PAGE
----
This week is National Stress Awareness week, and we’re using that platform to explore stress in the workplace. Good stress awareness and management at work is important. We all know that some days are bound to be tougher than others, but it’s important that a bad day doesn’t snowball into longer-term feelings of pressure and anxiety.
Stress and anxiety at work can lead to mental health issues, or make existing problems worse with your personal life or general health. Mind UK have developed some tips for coping with stress in your job.
Recognising signs of stress
How can you tell if you’re chronically stressed? You might feel anxious, nervous, irritable, uninterested or lonely. We all find it difficult to switch off from a long day at work, but if you start to dread going in the next day, or you’re unable to enjoy yourself outside of work, it may have become a bigger problem.
Work out what you find stressful
This may be easier for some people than others, but it’s important to work out what is causing you stress. Talk to anyone you think could help: your manager, your colleagues, or your HR department. Develop good relationships with your co-workers and you may discover that others are feeling the same.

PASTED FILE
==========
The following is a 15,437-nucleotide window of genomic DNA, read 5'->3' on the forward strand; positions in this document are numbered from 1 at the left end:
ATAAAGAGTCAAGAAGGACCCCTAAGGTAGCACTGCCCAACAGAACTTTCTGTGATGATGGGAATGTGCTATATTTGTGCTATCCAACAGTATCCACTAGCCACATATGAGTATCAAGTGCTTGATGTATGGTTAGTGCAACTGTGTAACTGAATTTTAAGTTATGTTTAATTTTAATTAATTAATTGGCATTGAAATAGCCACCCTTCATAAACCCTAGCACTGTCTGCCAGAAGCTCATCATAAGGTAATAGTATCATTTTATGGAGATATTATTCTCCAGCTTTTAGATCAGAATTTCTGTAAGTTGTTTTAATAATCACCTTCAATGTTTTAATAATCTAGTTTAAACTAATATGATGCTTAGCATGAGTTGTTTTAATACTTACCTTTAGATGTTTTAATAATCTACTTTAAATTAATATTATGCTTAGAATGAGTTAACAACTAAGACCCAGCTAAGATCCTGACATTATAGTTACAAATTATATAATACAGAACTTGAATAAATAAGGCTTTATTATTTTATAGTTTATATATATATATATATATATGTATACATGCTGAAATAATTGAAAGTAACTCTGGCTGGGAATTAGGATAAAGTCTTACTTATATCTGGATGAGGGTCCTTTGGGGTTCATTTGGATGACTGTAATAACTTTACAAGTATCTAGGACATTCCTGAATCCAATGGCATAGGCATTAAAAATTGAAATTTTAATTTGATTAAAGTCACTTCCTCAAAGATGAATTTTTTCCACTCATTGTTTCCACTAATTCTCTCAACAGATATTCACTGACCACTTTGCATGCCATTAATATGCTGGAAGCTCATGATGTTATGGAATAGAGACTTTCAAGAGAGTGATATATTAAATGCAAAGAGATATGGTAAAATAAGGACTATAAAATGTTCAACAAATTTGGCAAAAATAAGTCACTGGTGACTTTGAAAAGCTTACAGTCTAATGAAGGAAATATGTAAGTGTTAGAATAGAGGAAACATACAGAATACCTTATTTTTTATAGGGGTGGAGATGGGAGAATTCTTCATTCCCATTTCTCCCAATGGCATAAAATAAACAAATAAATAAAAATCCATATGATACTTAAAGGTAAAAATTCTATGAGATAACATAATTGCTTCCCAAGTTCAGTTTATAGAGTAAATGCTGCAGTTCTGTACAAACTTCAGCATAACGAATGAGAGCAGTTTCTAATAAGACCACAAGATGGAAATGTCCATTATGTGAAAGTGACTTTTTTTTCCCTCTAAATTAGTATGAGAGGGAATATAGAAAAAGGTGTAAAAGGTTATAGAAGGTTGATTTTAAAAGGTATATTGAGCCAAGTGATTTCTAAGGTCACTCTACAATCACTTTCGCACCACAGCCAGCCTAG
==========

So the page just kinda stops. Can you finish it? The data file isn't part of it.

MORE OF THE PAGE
Ask for help
Everybody finds work difficult sometimes. Discuss your workload with your boss, and talk about setting realistic targets and potential issues you’re having. It’s unlikely that this is the first case they’ll have dealt with, but they can’t help you if they don’t know you’re struggling.
It can be hard to admit to being stressed at work, through fear that your employer or colleagues will think less of you. But stress can happen to anyone and it’s not a sign that you’re weak. Good employers will be aware of stress-related issues and many have policies in place to help deal with them.By Stuart Haydock, Organisational Psychologist and Resilience Lead, Bupa UK
Develop end of day habits
Set aside 10 minutes at the end of every work day to do something different, e.g. tidying your desk or writing a to-do list for the next day. This can help refocus your mind and switch off from work.
Balance your time
Longer hours are sometimes needed to get something done at work, but try and balance this with some time off later on. Try not to do too much at once, and prioritise your tasks so you can give each one your full attention, and learn to say no if it’s all getting too much.
Physical health is just as important
When work is tough, the last thing you want to do is exercise, but eating well, getting moving, and getting a full night’s sleep will look after your body and make you feel stronger.
It’s important to remember: Some coping techniques will help, and some won’t
Everybody is different, so some coping techniques may work for you, and some may not. As soon as you feel pressure building, try something different and continue to look into different techniques that could ease your stress.